Cf. Times-Mirror Co. v. Superior Court, supra, 15 Cal.2d 109-110: “The editorial may not have been intended, but it is capable of being construed, as a notice to the trial judge that no leniency should be extended to the convicted men, and, furthermore, that should the court act contrary to the suggestions contained in the editorial, it might well expect adverse criticism in the columns of The Times.” Although the foregoing statement was made with respect to another of the editorials, the opinion of the California Supreme Court later said it was applicable to “Probation for Gorillas?” Id. 114-115.
 The first of these editorials, entitled “Sit-Strikers Convicted,” was published in the Los Angeles Times of December 21, 1937, the day after the jury had returned a verdict that the “sit-strikers” in question were guilty, and the day before the trial judge was to hold court for the purpose of pronouncing sentence, hearing motions for a new trial, and passing upon applications for probation. The editorial follows in its entirety:
“The verdict of a jury finding guilty the twenty-two sit-strikers who led the assault on the Douglas plant last February, will have reverberations up and down the Pacific Coast and in points farther east.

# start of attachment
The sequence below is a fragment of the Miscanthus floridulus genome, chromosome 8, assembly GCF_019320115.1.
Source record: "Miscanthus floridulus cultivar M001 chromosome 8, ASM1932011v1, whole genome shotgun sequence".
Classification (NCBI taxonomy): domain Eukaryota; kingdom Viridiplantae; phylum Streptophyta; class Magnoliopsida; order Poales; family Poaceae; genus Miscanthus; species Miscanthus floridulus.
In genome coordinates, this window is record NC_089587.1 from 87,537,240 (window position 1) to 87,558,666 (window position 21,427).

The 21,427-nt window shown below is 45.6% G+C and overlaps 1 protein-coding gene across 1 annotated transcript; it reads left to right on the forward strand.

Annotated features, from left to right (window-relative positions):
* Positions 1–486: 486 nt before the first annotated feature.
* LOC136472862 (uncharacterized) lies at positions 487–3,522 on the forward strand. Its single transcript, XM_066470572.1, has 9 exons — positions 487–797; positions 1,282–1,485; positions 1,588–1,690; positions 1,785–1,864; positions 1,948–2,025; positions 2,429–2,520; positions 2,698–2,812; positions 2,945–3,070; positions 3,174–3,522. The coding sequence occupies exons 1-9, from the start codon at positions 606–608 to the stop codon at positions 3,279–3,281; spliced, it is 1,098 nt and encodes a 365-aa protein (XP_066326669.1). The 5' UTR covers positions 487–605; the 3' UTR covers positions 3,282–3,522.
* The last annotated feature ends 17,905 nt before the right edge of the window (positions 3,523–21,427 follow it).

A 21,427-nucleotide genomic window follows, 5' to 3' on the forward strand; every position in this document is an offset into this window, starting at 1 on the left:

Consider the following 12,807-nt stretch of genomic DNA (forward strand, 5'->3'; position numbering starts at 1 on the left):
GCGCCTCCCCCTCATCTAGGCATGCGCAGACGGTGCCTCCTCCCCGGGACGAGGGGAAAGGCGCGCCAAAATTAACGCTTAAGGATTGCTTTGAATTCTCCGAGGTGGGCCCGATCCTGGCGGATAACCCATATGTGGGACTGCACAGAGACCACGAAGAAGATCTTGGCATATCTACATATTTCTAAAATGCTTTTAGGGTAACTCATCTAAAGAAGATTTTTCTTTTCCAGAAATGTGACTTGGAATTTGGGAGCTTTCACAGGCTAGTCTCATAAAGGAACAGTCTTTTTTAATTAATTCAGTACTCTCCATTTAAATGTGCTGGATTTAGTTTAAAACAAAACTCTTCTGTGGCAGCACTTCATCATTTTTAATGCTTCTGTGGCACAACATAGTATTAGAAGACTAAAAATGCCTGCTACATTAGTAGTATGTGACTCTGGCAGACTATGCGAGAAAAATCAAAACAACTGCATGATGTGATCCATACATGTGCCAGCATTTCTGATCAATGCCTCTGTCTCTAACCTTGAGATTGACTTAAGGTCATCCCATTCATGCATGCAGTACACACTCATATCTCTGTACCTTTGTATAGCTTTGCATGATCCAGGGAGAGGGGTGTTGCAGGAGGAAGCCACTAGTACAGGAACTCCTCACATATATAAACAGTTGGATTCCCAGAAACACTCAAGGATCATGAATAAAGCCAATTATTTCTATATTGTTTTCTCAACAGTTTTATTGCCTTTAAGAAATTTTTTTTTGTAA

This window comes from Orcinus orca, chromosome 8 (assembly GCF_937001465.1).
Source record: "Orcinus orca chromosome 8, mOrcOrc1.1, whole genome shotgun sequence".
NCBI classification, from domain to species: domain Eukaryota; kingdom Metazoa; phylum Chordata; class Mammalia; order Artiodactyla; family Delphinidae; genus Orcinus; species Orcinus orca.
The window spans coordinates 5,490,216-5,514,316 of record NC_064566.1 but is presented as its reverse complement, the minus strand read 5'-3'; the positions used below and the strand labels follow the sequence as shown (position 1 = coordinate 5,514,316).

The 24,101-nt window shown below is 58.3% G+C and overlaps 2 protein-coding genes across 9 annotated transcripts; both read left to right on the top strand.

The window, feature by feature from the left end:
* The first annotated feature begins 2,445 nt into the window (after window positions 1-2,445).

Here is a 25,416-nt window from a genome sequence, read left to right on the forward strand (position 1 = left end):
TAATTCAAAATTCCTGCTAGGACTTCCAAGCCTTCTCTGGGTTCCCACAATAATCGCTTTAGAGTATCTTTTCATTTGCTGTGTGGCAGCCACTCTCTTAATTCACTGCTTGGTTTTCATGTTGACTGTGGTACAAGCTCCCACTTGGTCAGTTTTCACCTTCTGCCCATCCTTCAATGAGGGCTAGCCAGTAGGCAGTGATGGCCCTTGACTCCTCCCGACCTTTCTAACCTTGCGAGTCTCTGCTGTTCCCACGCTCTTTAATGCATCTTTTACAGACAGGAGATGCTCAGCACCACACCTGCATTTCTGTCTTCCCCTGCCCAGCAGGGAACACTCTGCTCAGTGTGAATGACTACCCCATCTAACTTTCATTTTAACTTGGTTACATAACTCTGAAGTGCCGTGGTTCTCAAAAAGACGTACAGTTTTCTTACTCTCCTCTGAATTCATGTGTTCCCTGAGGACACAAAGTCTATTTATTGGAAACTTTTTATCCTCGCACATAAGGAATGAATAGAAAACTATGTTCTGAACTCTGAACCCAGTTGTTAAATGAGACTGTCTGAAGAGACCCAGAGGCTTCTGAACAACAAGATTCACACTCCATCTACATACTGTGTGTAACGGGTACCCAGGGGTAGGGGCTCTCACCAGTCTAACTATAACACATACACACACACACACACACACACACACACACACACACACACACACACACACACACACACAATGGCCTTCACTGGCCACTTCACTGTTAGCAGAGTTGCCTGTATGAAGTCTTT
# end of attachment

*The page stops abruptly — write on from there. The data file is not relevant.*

“The verdict means that Los Angeles is still Los Angeles, that the city is aroused to the danger of davebeckism, and that no kind of union terrorism will be permitted here.
“The verdict may have a good deal to do with sending Dave Beck back to Seattle. For, while the United Automobile Workers have no connection with Beck, their tactics and his are identical in motive; and if Beck can be convinced that this kind of warfare is not permitted in this area he will necessarily abandon his dreams of conquest.
“Already the united farmers and ranchers have given Beck a severe setback. The Hynes hay market is still free and it has been made plain that interference with milk deliveries to Los Angeles will not be tolerated.